Callaway Apex UT Utility Iron Review

Joe Ferguson takes the new Callaway Apex UT out to see if the latest iteration of the UT franchise has changed much...

Photo of the Callaway Apex UT from the back
(Image credit: Future)
Golf Monthly Verdict

The new Callaway Apex UT is a nice upgrade from the previous model for the better player. The more compact profile and reduced offset give a really classic look and the UT blends seamlessly with the rest of the Apex range. Performance is strong, producing a very penetrating ball flight with no excess spin which is exactly what I look for in this category.

Reasons to buy
  • +

    Exceptional aesthetic

  • +

    Lively feel off the face

  • +

    Strong ball flight

Reasons to avoid
  • -

    Smaller head may deter some

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As a player that has always filled the gap between my iron set and 3 wood with a utility iron, I was excited to learn that the Callaway Apex UT was heading my way. Having already done some research, I was braced for what I was going to find inside the box from a looks point of view, but even so the new profile did still take me by surprise somewhat.

Photo of the Callaway Apex UT face on

The Callaway Apex UT face on

(Image credit: Future)

Noticeably smaller and with - to my eye at least - slightly less offset than the previous iteration, it immediately struck all the right cords with me aesthetically. 

Whilst this new smaller profile could potentially prove prohibitive to the masses looking for a bit more of a confidence inspiring footprint, the top line has just enough substance to show the player that they are still getting some level of playability. This is in no way a slight on Callaway, as it has very deliberately and specifically designed this club to “provide better players a powerful yet versatile option off the tee” and has clearly geared the visual towards that category of player.

Photo of the Callaway Apex UT at address

The Callaway Apex UT at address

(Image credit: Future)

With regards to the feel of the Apex UT, this is where it elevates itself above many of the other best utility irons. Well struck shots feel lively and quick without feeling in any way harsh. It’s quite difficult to articulate and I can only really describe it as a buttery yet springy sensation. Reassuringly, mis-struck shots maintained a solid feel and I was pleasantly surprised by the retention of ball speed on my questionable hits.

Photo of Joe Ferguson testing the Callaway Apex UT

Joe Ferguson testing the Callaway Apex UT

(Image credit: Future)

I tested the Callaway Apex UT at Royal North Devon Golf Club using Titleist Pro V1x golf balls and the Sky Trak+ launch monitor to gather data and hit numerous shots both from a tee peg and off the tight links turf. 

I felt the performance was most optimised off the tee where I was getting some really good distance numbers and a seriously hot, penetrating ball flight, but I was also impressed from the ground.

Data table for the Callaway Apex UT

Launch monitor data for the Callaway Apex UT

(Image credit: Future)

The dual chamfer sole that Callaway has introduced throughout the new Apex range really does make a tangible difference to the turf interaction, taking the sting out of impact somewhat. You will definitely need the right circumstances to get the pay off when using the UT from the ground, but when the wind is blowing and the ground is firm, the penetrating ball flight could prove invaluable.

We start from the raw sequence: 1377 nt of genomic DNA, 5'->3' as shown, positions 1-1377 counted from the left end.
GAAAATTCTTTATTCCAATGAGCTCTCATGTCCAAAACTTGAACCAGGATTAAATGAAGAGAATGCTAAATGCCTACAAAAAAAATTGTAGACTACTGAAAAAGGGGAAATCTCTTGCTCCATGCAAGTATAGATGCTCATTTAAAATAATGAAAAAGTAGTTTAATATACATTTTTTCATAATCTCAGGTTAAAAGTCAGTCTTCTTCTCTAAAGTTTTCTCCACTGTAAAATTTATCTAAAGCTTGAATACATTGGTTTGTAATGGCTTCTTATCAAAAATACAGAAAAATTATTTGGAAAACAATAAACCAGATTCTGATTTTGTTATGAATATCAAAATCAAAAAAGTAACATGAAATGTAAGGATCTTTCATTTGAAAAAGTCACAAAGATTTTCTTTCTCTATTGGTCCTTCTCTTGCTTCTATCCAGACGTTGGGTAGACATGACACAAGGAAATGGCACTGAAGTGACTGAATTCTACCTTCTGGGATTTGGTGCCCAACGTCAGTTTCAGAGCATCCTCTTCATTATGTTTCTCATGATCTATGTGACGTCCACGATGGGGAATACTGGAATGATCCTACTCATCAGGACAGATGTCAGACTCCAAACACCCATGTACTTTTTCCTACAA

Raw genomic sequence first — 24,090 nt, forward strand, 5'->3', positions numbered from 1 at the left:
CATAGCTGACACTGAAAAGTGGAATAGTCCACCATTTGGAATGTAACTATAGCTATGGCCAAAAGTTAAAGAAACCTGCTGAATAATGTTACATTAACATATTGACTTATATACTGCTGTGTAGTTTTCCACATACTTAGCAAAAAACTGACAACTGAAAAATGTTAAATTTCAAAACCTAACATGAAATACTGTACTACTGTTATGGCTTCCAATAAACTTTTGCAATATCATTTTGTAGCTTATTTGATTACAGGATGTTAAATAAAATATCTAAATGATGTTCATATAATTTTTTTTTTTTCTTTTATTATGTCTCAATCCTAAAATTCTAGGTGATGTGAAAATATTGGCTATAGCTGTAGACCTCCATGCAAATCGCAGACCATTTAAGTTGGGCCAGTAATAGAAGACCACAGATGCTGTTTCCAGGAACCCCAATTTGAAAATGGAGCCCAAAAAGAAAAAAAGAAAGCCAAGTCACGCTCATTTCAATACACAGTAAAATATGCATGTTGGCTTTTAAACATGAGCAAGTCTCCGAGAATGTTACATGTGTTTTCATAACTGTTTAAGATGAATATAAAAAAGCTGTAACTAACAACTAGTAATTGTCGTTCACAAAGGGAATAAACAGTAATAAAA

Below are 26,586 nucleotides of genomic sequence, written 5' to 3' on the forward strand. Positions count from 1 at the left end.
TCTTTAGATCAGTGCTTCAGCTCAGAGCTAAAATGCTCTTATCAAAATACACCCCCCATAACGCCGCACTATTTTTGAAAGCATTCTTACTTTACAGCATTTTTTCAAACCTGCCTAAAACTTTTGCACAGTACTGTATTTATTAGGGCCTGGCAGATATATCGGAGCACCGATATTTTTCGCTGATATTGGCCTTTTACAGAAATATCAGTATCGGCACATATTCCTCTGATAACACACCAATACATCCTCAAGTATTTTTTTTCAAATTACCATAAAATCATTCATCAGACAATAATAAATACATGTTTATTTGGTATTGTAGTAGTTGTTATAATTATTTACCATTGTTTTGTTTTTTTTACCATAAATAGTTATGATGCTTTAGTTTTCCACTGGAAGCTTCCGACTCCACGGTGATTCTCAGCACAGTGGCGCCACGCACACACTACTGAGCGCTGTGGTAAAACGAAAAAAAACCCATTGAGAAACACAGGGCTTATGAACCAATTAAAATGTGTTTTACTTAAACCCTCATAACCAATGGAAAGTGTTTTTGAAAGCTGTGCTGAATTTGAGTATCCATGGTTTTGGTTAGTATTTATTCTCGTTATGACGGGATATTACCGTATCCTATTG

Photo of the sole of the Callaway Apex UT

The dual chamfer sole really helps the UT slide through the turf

(Image credit: Future)

I would expect to see lots of these in play at next year's Open Championship in the bags of Callaway staffers such as Xander Schauffele and even Jon Rahm might be coaxed out of his older model. 

If you are looking to launch it high over water hazards and stop it quickly on the greens, you might want to look at the Callaway Apex UW or some of the other best hybrids instead though.

Photo of the callaway apex ut toe

(Image credit: Future)

It should also be noted that I was testing the least lofted, 18 degree version, so more flight and launch would likely be available from the 20 and 23 degree models.

This certainly isn’t what you would call an “all-rounder”, it knows exactly what it was designed for and delivers that specific performance in bucket loads. Quick off the face, penetrating and low spinning, the Callaway Apex UT is a rocket ship of a driving iron that I think better players will absolutely love as a tee shot alternative when the course tightens up a bit. 

Joe Ferguson
Staff Writer


Joe has worked in the golf industry for nearly 20 years in a variety of roles. After a successful amateur career being involved in England squads at every age group, Joe completed his PGA degree qualification in 2014 as one of the top ten graduates in his training year and subsequently went on to become Head PGA Professional at Ryder Cup venue The Celtic Manor Resort. Equipment has always been a huge passion of Joe’s, and during his time at Celtic Manor, he headed up the National Fitting Centres for both Titleist and Taylormade.  He’s excited to bring his knowledge of hardware to Golf Monthly in the form of equipment reviews and buying advice. 

Joe lives in North Devon and still plays sporadically on the PGA West region circuit. His best round in recent years came earlier in 2023 where he managed a 9 under par 63 at Trevose GC in a Devon & Cornwall PGA Tournament.

Joe's current What's In The Bag? 

Driver: Ping G430 Max 10K 9 degree - Fujikura Ventus Red 6X 45.75"

Fairway wood: TaylorMade Qi10 Tour - Mitsubishi Tensei 1K Pro White shaft 70TX 43.25"

Irons: Callaway Apex CB 24'  3-11 - Project X LS 6.5 shafts

Wedges: PXG Sugar Daddy 54 and 60 degree - Project X LS 6.0 shafts

Putter: Odyssey Toe Up #9

Ball: TaylorMade 2024 TP5x